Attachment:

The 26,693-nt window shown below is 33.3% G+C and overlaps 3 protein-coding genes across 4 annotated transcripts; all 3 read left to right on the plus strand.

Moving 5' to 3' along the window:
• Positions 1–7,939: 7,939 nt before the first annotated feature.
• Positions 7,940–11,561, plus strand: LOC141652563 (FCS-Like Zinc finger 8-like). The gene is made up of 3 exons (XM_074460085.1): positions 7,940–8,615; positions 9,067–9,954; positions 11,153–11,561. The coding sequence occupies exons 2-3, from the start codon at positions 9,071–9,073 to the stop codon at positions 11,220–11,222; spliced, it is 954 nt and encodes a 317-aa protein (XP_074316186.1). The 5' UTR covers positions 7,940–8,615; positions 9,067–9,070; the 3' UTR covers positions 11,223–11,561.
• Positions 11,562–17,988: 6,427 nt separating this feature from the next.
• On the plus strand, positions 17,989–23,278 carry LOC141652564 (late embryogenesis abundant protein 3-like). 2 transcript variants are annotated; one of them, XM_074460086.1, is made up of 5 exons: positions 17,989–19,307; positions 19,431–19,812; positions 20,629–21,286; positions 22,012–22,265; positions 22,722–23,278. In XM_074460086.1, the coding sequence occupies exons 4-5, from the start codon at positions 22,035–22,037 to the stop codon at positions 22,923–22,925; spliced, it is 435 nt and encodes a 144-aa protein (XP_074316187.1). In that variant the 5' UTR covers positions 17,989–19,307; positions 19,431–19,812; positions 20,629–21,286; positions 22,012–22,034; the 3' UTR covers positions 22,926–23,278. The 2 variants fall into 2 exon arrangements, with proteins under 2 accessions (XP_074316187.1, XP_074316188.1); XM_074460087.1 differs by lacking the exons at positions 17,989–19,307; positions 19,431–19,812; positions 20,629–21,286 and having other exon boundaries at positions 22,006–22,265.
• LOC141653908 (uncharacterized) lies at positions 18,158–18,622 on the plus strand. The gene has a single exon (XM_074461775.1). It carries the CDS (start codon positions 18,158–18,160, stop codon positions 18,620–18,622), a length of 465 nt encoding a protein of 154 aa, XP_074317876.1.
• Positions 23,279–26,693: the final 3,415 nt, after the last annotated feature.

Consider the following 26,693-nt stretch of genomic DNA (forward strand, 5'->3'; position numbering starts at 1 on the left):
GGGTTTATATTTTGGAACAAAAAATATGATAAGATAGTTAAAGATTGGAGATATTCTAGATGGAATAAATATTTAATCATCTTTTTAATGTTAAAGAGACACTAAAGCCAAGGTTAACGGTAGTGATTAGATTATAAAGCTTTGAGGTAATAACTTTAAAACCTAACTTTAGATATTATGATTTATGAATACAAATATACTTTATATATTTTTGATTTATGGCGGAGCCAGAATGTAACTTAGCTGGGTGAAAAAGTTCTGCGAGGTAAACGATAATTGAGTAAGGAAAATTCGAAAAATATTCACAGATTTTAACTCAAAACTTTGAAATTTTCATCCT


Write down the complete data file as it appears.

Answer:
The 26,693-nt window shown below is 33.3% G+C and overlaps 3 protein-coding genes across 4 annotated transcripts; all 3 read left to right on the plus strand.

Moving 5' to 3' along the window:
• Positions 1–7,939: 7,939 nt before the first annotated feature.
• Positions 7,940–11,561, plus strand: LOC141652563 (FCS-Like Zinc finger 8-like). The gene is made up of 3 exons (XM_074460085.1): positions 7,940–8,615; positions 9,067–9,954; positions 11,153–11,561. The coding sequence occupies exons 2-3, from the start codon at positions 9,071–9,073 to the stop codon at positions 11,220–11,222; spliced, it is 954 nt and encodes a 317-aa protein (XP_074316186.1). The 5' UTR covers positions 7,940–8,615; positions 9,067–9,070; the 3' UTR covers positions 11,223–11,561.
• Positions 11,562–17,988: 6,427 nt separating this feature from the next.
• On the plus strand, positions 17,989–23,278 carry LOC141652564 (late embryogenesis abundant protein 3-like). 2 transcript variants are annotated; one of them, XM_074460086.1, is made up of 5 exons: positions 17,989–19,307; positions 19,431–19,812; positions 20,629–21,286; positions 22,012–22,265; positions 22,722–23,278. In XM_074460086.1, the coding sequence occupies exons 4-5, from the start codon at positions 22,035–22,037 to the stop codon at positions 22,923–22,925; spliced, it is 435 nt and encodes a 144-aa protein (XP_074316187.1). In that variant the 5' UTR covers positions 17,989–19,307; positions 19,431–19,812; positions 20,629–21,286; positions 22,012–22,034; the 3' UTR covers positions 22,926–23,278. The 2 variants fall into 2 exon arrangements, with proteins under 2 accessions (XP_074316187.1, XP_074316188.1); XM_074460087.1 differs by lacking the exons at positions 17,989–19,307; positions 19,431–19,812; positions 20,629–21,286 and having other exon boundaries at positions 22,006–22,265.
• LOC141653908 (uncharacterized) lies at positions 18,158–18,622 on the plus strand. The gene has a single exon (XM_074461775.1). It carries the CDS (start codon positions 18,158–18,160, stop codon positions 18,620–18,622), a length of 465 nt encoding a protein of 154 aa, XP_074317876.1.
• Positions 23,279–26,693: the final 3,415 nt, after the last annotated feature.

Consider the following 26,693-nt stretch of genomic DNA (forward strand, 5'->3'; position numbering starts at 1 on the left):
GGGTTTATATTTTGGAACAAAAAATATGATAAGATAGTTAAAGATTGGAGATATTCTAGATGGAATAAATATTTAATCATCTTTTTAATGTTAAAGAGACACTAAAGCCAAGGTTAACGGTAGTGATTAGATTATAAAGCTTTGAGGTAATAACTTTAAAACCTAACTTTAGATATTATGATTTATGAATACAAATATACTTTATATATTTTTGATTTATGGCGGAGCCAGAATGTAACTTAGCTGGGTGAAAAAGTTCTGCGAGGTAAACGATAATTGAGTAAGGAAAATTCGAAAAATATTCACAGATTTTAACTCAAAACTTTGAAATTTTCATCCT